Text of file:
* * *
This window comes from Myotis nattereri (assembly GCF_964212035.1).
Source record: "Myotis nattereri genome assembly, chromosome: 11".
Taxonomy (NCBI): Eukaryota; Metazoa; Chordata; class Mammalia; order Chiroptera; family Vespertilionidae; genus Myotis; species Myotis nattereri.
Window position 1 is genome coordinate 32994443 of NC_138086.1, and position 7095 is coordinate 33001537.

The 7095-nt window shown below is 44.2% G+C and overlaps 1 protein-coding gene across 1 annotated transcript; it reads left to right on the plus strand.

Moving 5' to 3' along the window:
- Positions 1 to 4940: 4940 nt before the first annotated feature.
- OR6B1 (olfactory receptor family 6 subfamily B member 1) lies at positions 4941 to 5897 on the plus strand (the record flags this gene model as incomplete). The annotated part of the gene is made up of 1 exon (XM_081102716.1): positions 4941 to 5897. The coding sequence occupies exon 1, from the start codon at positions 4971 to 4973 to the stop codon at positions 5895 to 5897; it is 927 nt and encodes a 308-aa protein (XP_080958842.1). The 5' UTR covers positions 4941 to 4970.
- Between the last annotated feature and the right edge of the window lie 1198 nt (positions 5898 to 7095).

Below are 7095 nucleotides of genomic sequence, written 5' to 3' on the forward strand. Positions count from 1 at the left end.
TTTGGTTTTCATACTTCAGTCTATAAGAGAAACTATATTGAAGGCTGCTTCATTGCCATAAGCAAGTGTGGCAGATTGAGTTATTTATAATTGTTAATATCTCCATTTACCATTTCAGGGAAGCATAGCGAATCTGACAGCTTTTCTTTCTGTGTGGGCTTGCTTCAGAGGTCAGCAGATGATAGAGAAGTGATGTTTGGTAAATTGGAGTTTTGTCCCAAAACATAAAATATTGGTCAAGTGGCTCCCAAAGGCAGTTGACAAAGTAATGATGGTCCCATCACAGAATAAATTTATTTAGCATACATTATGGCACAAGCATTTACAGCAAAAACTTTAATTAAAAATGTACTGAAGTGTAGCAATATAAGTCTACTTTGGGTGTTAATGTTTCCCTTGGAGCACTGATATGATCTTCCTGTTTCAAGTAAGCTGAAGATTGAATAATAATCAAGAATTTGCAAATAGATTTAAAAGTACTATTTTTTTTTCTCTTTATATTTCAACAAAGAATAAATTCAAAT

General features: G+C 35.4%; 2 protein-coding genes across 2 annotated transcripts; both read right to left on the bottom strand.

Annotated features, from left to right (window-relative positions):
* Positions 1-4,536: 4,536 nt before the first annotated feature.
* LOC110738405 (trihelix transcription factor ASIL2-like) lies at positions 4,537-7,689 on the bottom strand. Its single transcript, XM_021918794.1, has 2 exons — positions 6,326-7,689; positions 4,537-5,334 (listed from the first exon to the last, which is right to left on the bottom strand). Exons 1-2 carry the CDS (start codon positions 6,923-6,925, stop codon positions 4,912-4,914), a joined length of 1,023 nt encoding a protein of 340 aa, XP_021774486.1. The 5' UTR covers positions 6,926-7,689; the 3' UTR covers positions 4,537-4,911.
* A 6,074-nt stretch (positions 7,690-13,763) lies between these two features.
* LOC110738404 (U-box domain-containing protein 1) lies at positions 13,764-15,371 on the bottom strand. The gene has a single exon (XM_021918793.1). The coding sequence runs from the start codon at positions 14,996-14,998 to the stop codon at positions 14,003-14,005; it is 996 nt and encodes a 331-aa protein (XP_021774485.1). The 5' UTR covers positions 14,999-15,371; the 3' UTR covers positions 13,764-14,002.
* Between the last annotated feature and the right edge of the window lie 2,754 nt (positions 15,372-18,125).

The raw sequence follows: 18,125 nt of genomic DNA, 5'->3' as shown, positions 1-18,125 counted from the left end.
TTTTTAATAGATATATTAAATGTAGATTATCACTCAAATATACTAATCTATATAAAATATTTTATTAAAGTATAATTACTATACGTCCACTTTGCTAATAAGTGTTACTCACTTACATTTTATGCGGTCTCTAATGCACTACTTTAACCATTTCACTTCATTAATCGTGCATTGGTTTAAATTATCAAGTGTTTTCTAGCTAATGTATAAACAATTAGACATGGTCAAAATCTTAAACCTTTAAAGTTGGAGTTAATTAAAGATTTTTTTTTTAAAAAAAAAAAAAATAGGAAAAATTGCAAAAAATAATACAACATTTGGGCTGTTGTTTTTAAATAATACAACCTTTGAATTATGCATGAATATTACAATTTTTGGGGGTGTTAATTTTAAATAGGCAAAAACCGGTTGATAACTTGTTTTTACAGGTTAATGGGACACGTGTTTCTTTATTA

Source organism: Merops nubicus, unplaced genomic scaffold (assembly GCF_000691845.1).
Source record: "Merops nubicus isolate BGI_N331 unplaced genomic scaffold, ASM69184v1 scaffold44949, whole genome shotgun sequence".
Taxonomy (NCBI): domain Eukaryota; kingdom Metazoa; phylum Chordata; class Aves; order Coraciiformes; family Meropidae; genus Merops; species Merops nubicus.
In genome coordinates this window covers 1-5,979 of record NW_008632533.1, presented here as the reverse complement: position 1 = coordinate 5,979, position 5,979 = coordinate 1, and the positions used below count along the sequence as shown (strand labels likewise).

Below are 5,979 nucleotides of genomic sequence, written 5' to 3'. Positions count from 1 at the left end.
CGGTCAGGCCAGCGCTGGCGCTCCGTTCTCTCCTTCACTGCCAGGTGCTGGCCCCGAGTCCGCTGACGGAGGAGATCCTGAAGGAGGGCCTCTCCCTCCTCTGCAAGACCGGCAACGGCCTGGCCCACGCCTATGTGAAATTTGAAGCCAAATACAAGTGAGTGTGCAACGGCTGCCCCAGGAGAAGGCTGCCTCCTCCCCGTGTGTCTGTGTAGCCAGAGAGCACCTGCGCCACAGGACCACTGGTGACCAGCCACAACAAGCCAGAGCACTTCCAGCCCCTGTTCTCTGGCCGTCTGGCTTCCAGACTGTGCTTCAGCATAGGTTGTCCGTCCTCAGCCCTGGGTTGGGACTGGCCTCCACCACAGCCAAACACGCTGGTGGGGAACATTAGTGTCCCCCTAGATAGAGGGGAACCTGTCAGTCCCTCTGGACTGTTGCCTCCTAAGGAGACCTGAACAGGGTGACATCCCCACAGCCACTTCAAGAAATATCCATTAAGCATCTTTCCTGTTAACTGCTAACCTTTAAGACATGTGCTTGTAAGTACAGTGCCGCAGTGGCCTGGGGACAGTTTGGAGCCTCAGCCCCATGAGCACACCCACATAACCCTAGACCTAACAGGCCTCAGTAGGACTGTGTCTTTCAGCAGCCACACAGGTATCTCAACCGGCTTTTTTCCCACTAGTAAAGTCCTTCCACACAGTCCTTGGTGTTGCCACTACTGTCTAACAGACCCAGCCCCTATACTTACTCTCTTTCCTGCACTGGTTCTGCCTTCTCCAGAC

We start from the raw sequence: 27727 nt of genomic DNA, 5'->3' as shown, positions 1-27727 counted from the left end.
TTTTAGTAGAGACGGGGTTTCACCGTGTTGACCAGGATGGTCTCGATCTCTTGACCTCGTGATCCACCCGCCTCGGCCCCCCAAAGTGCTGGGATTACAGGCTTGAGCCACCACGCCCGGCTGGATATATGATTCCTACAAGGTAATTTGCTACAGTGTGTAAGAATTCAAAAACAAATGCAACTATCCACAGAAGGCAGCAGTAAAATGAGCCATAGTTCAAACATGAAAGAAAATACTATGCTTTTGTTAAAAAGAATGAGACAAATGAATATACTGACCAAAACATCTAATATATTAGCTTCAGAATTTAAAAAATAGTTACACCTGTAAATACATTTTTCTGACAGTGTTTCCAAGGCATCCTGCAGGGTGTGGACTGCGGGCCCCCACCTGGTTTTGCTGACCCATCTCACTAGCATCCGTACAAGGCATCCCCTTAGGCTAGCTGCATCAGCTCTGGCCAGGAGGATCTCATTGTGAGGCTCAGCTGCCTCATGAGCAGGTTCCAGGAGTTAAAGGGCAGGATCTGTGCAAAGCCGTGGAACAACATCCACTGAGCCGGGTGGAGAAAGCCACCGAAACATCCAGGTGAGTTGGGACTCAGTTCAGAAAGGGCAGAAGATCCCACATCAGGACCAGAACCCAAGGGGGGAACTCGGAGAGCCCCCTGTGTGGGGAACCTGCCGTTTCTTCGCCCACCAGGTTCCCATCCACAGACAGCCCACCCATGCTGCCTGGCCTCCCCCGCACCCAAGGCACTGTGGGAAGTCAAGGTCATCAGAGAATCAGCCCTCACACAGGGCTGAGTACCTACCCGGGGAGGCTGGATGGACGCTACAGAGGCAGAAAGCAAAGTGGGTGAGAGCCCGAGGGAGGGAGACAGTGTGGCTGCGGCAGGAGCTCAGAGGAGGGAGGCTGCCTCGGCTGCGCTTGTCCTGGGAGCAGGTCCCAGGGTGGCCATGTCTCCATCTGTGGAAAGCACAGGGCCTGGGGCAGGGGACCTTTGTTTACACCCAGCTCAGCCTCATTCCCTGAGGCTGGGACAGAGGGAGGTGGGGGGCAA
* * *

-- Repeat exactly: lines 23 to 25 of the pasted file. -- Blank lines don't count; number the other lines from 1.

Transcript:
Taxonomy (NCBI): domain Eukaryota; kingdom Metazoa; phylum Chordata; class Aves; order Coraciiformes; family Meropidae; genus Merops; species Merops nubicus.
In genome coordinates this window covers 1-5,979 of record NW_008632533.1, presented here as the reverse complement: position 1 = coordinate 5,979, position 5,979 = coordinate 1, and the positions used below count along the sequence as shown (strand labels likewise).

Below are 5,979 nucleotides of genomic sequence, written 5' to 3'. Positions count from 1 at the left end.